Like 2009 and 2010 trips, the 2011 program is now sold out. A waitlist is forming and new dates have just been announced: January 10-23, 2012.
For all of recorded time, the mighty waters of Egypt’s Nile River have been the source of life-giving sustenance, cultural riches, and mythic power. Flowing north with winds that blow south, the Nile enabled ancient trading boats to sail easily in both directions and gave birth in 3,500 B.C. to a remarkable civilization that lasted for 3,000 years. Join Princeton on an Egyptian journey, January 11-24, 2011, and explore the glorious age of the Pharaohs aboard the elegant 18-cabin yacht, the Sun Boat III, reserved exclusively for a small group of Princeton travelers.
This Egypt adventure begins in Giza, outside of Cairo, at the historic 5-star Mena House Oberoi situated amidst 40 acres of fragrant gardens in the shadow of the Great Pyramids. You will visit the incomparable Museum of Antiquities, explore both Islamic and Coptic Cairo, and meander among the treasures of the Khan el-Khalili Bazaar. After a flight to Luxor, board the elegant Sun Boat III, and cruise the Nile in style and comfort to legendary archeological sites at Karnak, Dendera, Edfu, and Abydos. Visit the labyrinth of ancient tombs in the Valley of the Kings and Queens, the dramatic Great Dam at Aswan, and the majestic temples honoring Ramses II at Abu Simbel to grasp the significance of the rich legacy, both ancient and modern, this region has bequeathed to future civilizations.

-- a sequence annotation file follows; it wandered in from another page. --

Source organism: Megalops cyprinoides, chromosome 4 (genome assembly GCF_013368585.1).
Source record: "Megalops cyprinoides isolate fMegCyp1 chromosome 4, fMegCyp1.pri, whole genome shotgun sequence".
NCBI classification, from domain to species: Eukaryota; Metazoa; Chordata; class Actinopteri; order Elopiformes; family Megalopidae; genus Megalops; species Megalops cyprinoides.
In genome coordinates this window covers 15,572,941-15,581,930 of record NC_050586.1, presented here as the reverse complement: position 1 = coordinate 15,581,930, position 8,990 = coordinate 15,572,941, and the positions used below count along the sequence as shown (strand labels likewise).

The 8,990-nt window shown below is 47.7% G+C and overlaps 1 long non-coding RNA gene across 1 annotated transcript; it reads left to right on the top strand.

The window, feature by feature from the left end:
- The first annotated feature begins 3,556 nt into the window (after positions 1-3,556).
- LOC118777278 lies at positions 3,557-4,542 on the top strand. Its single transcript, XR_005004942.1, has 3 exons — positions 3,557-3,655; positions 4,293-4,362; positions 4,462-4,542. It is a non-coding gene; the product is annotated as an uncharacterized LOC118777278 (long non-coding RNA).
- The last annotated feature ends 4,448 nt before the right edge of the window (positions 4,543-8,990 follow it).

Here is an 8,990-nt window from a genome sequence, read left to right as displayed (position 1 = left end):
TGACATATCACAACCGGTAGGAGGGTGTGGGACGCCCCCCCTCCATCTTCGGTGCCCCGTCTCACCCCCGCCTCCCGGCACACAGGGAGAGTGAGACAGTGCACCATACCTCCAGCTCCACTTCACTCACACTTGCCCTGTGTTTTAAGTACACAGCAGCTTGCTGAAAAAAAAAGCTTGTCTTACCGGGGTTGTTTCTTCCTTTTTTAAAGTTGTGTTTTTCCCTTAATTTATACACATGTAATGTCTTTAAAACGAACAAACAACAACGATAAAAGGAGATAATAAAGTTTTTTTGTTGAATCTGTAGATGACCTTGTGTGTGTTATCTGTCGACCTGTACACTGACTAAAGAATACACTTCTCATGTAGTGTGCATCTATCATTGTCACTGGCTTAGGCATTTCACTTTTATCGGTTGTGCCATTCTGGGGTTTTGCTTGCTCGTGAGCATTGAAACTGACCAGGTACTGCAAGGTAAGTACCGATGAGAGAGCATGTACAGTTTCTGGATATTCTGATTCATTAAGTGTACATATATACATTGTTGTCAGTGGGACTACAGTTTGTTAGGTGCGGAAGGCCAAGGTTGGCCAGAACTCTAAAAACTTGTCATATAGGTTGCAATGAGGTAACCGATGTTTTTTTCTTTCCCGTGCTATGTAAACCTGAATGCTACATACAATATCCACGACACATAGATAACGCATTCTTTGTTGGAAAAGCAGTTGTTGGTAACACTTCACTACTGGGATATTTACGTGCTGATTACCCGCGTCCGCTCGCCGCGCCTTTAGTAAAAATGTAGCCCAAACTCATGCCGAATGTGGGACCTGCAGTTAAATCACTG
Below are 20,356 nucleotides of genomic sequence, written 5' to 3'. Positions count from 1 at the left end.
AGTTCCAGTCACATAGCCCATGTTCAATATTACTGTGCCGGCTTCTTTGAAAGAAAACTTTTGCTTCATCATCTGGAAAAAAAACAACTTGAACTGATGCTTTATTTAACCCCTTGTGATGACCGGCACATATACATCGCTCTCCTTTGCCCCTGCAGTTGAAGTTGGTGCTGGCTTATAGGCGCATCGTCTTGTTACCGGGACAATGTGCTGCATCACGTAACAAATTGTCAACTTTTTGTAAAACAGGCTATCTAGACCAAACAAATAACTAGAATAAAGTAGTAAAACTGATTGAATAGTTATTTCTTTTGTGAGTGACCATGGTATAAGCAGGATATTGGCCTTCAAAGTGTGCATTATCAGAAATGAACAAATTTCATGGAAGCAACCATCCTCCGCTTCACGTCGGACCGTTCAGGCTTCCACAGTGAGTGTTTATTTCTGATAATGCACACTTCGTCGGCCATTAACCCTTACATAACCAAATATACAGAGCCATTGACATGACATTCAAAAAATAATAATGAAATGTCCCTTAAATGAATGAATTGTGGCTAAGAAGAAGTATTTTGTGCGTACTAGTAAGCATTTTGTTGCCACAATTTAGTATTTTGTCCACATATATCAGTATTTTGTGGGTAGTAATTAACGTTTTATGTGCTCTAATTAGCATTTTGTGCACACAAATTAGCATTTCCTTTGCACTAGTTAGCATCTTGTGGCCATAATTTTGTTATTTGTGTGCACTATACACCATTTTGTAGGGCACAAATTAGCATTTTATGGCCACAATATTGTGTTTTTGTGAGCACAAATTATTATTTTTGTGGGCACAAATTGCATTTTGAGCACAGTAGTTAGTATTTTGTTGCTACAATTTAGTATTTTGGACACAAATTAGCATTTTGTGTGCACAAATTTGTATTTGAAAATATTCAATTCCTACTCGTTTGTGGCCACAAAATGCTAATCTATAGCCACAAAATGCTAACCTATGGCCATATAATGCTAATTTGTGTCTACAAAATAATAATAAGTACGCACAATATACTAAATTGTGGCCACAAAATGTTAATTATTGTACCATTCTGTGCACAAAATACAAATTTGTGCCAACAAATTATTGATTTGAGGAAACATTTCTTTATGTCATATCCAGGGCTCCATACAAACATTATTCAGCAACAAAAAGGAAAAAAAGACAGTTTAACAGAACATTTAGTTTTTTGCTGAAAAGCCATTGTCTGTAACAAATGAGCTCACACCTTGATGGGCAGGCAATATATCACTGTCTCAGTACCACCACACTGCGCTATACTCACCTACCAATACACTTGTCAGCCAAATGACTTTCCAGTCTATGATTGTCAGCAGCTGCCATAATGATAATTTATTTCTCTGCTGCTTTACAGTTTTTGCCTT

About the Study Leader
Joshua T. Katz, Professor of Classics, will serve as study leader for this program.
A linguist by training, a Classicist by profession, and a comparative philologist at heart, Katz is widely interested and published in the languages, literatures, and cultures of the ancient world, from India via Greece and Rome to Ireland and beyond. He prefers in both his teaching and his research to prowl around topics rather than pursue one single line of inquiry. His courses on campus range from an introduction to ancient Egypt to the historical/comparative grammar of Latin. The recipient of many prestigious academic honors, he is particularly proud to have been given the President’s Award for Distinguished Teaching at Princeton’s commencement in 2003.
During this Journey, Professor Katz, will challenge participants to learn to interpret the characters on the temples and objects encountered each day as he leads a condensed version of his Freshman Seminar course, “Ancient Hieroglyphics.” Professor Katz’s insights into classical Egypt will be enhanced by expert commentary by Egyptologist Tarek Swelim and Egyptian guide Fetiche Posma-Zaalouk.